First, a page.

As I was leaving the house of this Christ-follower today, the comment was made that I had spent over an hour there, and it “probably wasn’t what you had planned for your morning.” Rest assured, the time spent in conversation and prayer while “fixing” the TV issue was the best part of my day. The encouragement of being around people who are doing their best to live out their faith, to establish relationships with people who will break their hearts…well, that’s what jazzes me.
So, what are some ways you are strengthening your relationship with Jesus? How are you pouring into the lives of people around you? I’d love to continue the conversation with you, so scroll down and leave a comment below so we can dialogue together.
One-on-one discipleship is the most difficult and the most rewarding form of discipleship. Bathed in prayer, it can be the highlight of your journey with Christ. Let me suggest 7 steps in a God-honoring discipleship relationship.
Bathed in prayer, it can be the highlight of your journey with Christ.
1. PRAY. Ask God to show you with whom you should enter into a discipleship/mentoring relationship. My problem is that several names come to mind every time I do this. Pray some more. Then pray more. Allow God to reveal that one person to start with, and remember that the goal is to disciple others who will disciple others, so the names that don’t rise to the top at first will get their chance!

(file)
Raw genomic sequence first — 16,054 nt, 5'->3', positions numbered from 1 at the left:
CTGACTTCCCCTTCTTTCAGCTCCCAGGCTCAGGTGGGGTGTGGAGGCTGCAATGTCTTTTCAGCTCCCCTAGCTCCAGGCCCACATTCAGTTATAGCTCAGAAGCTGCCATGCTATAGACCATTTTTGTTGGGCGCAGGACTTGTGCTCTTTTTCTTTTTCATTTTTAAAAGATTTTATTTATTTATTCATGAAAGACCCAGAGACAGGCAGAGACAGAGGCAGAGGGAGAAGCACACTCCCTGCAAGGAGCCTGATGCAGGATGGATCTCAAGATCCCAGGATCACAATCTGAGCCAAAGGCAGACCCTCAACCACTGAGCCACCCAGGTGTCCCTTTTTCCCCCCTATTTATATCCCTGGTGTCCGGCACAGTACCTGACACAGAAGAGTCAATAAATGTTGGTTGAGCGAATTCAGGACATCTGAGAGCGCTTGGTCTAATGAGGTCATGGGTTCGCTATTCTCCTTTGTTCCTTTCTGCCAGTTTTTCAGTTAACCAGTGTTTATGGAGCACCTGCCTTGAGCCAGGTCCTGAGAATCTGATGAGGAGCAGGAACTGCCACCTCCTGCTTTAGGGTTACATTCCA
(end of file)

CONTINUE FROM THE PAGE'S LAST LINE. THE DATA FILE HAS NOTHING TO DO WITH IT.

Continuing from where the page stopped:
2. ASK. Approach the person you would like to disciple and explain what you have in mind. This discipleship/mentoring relationship will involve Bible study, study of other books to enhance your spiritual journey, prayer, practical application, and doing life together. You are asking for a commitment of 2-3 hours a week (part of it in preparation, reading, studying, etc. and part of it in a meeting where you discuss what you are learning, plan practical application, pray, etc.). Ask this person to prayerfully consider this opportunity, and set a day and time for them to get back with you. Pray with them then and there! If their answer is “yes,” then proceed to the next step. If it is “no,” go back to step one and start again. Do not get discouraged! Allow God to lead this process.
3. MEET. Set up a regular meeting time and place. Do this on a weekly basis to start with. Establishing the habit of preparation and meeting is crucial.
4. STUDY. If you are not properly prepared, well duh!
5. PRAY TOGETHER. There is no such thing as an over-emphasis on prayer.
6. PRACTICAL APPLICATION. Formulate an action plan based on what you are studying. What does all of this mean in the real world? How do we apply what we are learning? We are not meeting just to study, if we don’t apply it to our lives, we are wasting time.
7. REPLICATE. At the appropriate time the person you are discipling will be ready to disciple someone else. At that time, having been bathed in prayer, send that disciple to step two (because you have partnered with them in step one – praying with them for someone they will approach to disciple, and they are doing the same for you), set your meeting times to a monthly schedule to make more room to disciple others, and go!